Childhood Malnutrition and Parasitic Helminth Interactions

No Thumbnail Available
File version
Author(s)
Papier, Keren
Williams, Gail M
Luceres-Catubig, Ruby
Ahmed, Faruk
Olveda, Remigio M
McManus, Donald P
Chy, Delia
Chau, Thao NP
Gray, Darren J
Ross, Allen GP
Griffith University Author(s)
Primary Supervisor
Other Supervisors
Editor(s)
Date
2014
Size
File type(s)
Location
License
Abstract

Background. There is evidence to support that nutritional deficiency can reduce the body's immune function, thereby decreasing resistance to disease and increasing susceptibility to intestinal parasites. Methods. A cross-sectional survey was carried out on 693 school-aged children from 5 schistosomiasis-endemic villages in Northern Samar, the Philippines. Data on dietary intake, nutritional status, and intestinal parasitic infection were collected. Results. The prevalence of stunting, thinness, and wasting was 49.2%, 27.8%, and 59.7% of all children. The proportion of children infected with Schistosoma japonicum (15.6%, P = .03) and hookworm (22.0%, P = .05) were significantly lower among children who met the recommended energy and nutrient intake (RENI) for total calories. The percentage of children infected with Trichuris trichiura was highest among children who did not meet the RENI for energy (74.1%, P = .04), iron (73.4%, P = .01), thiamine (74.0%, P = .00), and riboflavin (73.3%, P = .01). Susceptibility to having 1 or more parasitic infections was significantly associated with poor intake of energy (P = .04), thiamine (P = .02), and riboflavin (P = .01).The proportion of stunted children was significantly higher among children who did not meet the RENI for energy (68.9%, P = .002), protein (54.0%, P = .004), or niacin (30.8%, P = .02) and for those infected with hookworm (31.8%, P = .0002). After adjusting for potential confounders, protein intake less than the RENI (odds ratio [OR], 1.48; 95% confidence interval [CI], 1.03-2.14), and hookworm infection (OR, 1.77; 95% CI, 1.22-2.55) were the major predictors of stunting. Conclusions. The results support the hypothesis that poor nutrient intake may increase susceptibility to parasitic diseases and together they negatively affect childhood nutritional status.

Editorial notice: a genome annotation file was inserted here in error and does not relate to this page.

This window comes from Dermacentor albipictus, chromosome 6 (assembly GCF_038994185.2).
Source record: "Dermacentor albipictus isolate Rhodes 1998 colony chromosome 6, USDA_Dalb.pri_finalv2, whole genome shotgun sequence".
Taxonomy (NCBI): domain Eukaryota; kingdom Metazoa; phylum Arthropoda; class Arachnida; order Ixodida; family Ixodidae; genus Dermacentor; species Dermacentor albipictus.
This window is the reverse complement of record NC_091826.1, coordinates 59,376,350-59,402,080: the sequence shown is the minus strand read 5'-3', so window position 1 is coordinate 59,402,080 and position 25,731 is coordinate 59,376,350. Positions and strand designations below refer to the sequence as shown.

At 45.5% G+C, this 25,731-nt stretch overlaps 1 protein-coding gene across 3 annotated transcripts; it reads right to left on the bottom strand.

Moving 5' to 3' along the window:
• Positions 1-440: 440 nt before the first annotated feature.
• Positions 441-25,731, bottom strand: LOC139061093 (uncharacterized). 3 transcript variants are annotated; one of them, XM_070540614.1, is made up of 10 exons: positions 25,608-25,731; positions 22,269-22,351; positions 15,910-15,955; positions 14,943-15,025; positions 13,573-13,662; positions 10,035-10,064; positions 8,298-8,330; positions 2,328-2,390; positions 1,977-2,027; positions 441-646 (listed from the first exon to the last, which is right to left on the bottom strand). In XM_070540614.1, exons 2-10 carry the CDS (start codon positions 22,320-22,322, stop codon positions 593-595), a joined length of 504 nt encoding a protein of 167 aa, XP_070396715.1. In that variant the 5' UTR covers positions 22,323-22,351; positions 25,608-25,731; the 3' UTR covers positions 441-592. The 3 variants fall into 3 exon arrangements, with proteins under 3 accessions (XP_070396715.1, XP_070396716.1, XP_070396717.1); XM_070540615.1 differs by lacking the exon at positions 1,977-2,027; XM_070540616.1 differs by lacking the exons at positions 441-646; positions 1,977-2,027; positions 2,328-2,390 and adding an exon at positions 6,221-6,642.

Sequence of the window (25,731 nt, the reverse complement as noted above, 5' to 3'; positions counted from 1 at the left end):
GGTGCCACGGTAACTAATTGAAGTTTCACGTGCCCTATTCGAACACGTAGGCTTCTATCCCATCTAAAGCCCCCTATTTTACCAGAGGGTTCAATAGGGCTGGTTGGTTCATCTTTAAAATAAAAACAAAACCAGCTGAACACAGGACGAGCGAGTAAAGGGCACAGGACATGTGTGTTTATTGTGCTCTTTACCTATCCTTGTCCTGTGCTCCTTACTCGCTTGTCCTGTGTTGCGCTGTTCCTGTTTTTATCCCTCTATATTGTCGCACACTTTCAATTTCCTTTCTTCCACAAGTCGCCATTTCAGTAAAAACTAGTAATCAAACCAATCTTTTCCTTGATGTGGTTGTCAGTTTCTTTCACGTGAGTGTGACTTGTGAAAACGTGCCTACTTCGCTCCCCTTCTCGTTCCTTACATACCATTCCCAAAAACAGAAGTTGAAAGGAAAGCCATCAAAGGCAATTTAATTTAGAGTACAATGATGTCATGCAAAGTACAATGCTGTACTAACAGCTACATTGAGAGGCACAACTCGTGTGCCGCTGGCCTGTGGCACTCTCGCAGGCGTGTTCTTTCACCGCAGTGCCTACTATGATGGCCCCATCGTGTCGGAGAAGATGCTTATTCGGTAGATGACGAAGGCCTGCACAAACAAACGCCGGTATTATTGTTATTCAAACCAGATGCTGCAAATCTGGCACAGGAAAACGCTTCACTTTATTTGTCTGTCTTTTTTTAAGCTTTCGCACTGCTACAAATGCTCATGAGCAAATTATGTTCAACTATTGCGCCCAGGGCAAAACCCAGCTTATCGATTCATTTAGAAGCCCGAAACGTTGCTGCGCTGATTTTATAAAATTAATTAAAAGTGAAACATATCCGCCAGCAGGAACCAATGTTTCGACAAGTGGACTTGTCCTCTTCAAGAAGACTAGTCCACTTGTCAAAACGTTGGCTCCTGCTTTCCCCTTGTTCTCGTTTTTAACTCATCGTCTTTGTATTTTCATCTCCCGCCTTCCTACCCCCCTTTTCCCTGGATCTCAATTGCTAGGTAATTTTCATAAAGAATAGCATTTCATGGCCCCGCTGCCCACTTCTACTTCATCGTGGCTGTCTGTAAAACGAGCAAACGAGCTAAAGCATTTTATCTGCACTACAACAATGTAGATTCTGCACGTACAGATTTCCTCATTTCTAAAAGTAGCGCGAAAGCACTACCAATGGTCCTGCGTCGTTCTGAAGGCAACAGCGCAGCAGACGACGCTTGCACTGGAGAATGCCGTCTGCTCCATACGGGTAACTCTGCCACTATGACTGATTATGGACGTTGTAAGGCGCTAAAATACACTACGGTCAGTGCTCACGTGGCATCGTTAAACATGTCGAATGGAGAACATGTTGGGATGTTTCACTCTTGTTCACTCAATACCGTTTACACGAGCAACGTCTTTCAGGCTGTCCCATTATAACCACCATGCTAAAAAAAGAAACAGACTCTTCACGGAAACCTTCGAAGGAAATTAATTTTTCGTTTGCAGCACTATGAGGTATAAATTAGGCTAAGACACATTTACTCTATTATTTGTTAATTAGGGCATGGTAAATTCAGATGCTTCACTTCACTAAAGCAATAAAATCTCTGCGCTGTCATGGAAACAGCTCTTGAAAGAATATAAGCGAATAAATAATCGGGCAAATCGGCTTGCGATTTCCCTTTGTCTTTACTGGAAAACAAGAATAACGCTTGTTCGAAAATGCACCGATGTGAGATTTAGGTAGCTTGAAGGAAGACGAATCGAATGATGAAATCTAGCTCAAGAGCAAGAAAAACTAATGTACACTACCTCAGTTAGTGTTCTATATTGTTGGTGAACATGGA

Journal Title

Clinical Infectious Diseases

Conference Title
Book Title
Edition
Volume

59

Issue

2

Thesis Type
Degree Program
School
Publisher link
Patent number
Funder(s)
Grant identifier(s)
Rights Statement
Rights Statement
Item Access Status
Note
Access the data
Related item(s)
Subject

Biological sciences

Biomedical and clinical sciences

Nutrition and dietetics not elsewhere classified

Clinical sciences

Persistent link to this record
Citation
Collections